- a taco bar (you could put the ground beef, or grilled chicken, or whatever protien in the crock pot)

                    - If some of you have panini presses, maybe have a few people bring them in and make panini sandwiches.

                    - a Mufaletta (as long as there are no vegetarians in the group I suppose)

                    1 Reply
                    1. re: Atomic76
                      Cherylptw Oct 29, 2013 11:32 AM

                      Muffaletta a great idea; I do a sandwich delivery during the week and I make both a "regular" and a vegetarian muffaletta. Very popular.

                    2. n
                      Novelli Oct 29, 2013 09:02 AM

                      How about sausages? I did that once for a potluck at work.

                      I browned some spicy Italian sausage before heading to work.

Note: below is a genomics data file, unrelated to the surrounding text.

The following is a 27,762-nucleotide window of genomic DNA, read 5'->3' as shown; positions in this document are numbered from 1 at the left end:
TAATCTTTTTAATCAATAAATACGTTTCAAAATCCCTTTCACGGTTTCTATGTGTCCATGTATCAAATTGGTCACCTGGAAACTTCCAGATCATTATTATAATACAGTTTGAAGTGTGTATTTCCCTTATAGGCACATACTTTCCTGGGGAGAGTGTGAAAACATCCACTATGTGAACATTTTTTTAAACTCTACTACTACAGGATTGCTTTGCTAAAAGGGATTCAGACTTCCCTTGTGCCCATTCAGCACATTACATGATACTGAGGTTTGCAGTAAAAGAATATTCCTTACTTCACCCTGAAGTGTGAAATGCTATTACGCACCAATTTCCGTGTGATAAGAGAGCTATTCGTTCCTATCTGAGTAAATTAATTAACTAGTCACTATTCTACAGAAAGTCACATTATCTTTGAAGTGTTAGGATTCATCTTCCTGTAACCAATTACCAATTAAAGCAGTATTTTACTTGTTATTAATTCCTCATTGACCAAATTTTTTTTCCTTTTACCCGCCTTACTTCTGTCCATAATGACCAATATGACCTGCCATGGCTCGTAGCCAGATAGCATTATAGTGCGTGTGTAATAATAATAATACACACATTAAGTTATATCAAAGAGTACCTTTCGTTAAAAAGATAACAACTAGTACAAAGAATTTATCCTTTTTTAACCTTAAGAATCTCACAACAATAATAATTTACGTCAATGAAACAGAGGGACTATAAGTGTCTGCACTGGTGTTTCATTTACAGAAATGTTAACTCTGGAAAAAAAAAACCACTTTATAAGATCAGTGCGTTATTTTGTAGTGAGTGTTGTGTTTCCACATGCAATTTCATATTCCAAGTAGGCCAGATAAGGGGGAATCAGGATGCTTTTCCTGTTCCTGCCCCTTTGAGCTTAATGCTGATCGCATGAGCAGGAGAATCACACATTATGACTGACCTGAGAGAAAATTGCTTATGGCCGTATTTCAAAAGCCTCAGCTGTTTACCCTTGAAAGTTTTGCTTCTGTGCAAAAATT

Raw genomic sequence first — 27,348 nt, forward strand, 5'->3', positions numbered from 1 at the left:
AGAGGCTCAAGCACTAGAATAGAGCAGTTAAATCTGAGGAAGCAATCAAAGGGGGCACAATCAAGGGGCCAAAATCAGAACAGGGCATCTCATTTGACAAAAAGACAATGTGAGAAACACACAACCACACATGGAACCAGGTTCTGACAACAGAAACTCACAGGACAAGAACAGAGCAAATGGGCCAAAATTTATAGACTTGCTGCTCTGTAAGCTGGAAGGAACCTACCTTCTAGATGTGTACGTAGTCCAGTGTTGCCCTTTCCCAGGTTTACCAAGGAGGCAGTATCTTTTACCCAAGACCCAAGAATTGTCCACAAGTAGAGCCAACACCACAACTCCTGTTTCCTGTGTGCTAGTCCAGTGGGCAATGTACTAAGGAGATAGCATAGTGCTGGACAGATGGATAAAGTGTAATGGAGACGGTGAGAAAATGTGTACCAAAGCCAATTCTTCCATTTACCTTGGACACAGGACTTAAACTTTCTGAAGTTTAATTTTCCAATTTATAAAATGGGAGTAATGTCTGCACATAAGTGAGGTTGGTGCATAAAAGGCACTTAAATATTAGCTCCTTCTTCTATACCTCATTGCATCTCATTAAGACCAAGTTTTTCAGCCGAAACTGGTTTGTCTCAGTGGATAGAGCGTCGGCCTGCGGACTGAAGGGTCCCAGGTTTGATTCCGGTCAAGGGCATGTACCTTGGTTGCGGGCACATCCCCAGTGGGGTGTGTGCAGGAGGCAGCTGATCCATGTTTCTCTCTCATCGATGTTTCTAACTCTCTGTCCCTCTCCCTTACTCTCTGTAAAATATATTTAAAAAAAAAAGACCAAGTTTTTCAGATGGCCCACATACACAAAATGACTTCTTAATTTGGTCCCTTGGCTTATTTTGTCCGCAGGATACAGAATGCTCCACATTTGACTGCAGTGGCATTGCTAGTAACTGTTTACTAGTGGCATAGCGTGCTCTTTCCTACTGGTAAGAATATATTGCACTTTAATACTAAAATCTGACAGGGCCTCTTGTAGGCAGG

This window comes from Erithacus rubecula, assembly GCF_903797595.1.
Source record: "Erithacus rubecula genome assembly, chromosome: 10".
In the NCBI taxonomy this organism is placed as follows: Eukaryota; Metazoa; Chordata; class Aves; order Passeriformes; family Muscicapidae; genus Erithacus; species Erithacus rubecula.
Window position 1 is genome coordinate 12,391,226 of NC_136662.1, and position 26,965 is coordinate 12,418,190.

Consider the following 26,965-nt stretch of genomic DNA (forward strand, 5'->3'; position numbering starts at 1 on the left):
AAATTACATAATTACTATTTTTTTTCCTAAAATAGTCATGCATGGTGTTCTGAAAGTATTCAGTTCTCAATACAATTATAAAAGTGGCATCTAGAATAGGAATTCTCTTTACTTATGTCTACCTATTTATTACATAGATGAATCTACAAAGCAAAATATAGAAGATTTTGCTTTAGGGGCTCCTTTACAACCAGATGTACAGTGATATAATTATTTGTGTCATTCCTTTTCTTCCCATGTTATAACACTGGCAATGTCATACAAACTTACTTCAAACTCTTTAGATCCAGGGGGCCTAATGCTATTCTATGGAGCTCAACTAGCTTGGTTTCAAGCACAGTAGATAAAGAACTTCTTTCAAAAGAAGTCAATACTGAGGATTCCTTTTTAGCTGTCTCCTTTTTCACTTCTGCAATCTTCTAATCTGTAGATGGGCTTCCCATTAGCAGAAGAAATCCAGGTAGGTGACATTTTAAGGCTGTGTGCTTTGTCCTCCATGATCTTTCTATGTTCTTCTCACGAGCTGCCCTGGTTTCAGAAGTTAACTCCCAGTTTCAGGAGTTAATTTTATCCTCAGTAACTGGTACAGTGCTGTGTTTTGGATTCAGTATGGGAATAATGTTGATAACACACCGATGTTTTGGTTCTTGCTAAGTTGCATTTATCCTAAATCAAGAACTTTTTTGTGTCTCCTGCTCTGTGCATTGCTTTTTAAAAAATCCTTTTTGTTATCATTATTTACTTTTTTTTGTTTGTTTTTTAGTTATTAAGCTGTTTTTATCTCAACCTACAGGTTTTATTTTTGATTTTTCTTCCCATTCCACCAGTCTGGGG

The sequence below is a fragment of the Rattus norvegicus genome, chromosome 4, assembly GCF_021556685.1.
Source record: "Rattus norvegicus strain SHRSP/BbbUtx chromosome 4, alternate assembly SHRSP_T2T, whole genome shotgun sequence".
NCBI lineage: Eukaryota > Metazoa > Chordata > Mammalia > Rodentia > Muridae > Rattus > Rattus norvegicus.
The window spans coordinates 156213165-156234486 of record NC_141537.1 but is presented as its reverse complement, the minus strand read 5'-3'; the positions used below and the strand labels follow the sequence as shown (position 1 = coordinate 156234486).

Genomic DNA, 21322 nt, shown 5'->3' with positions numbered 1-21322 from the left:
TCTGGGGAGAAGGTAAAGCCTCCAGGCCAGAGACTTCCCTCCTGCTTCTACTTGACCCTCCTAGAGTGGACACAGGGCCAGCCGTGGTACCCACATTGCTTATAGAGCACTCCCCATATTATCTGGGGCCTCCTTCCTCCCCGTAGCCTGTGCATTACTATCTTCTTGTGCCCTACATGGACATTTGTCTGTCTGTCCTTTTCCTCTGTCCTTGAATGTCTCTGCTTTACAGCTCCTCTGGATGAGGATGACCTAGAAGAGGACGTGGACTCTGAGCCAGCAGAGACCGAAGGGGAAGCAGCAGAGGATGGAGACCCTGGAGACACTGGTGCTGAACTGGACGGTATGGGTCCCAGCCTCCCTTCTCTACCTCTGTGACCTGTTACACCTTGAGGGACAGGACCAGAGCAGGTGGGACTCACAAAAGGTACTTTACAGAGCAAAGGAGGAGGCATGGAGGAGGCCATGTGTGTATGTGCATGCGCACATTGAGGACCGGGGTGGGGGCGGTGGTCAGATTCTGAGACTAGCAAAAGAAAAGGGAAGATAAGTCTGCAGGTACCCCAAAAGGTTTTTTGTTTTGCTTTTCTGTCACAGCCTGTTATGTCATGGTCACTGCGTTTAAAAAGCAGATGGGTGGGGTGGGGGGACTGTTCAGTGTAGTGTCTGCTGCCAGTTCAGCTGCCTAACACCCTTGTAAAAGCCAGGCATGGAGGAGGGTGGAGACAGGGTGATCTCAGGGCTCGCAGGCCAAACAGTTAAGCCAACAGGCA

Once I got there, I plugged in the crockpot, filled it half way with my tomato sauce, dropped in the sausage links, and let it sit on low until lunchtime.

                      Everytime I went to check on it, I found people hovering over the crockpot, taking in the aromas..."When do we get to have some?"

                      Bring a nice rustic loaf of bread for sauce sopping and you're good to go!

                      One thing I dont like about potlucks is that I like to take the time to bring in something tasty that I made myself, only to find everyone else brought in prepackaged food (rotisserie chicken from a supermarket, or a frozen Claim Jumper pie from the freezer case).

                      1 Reply
                      1. re: Novelli
                        melpy Oct 29, 2013 11:49 AM

                        There is a LONG thread about this very thing.

                      2. p
                        pine time Oct 29, 2013 09:01 AM

                        I've got a sun-dried tomato/cashew pasta salad (I use penne), with some nice red pepper heat to it. It's been a hit at office potlucks, without that pesky heating bit. Just a thought.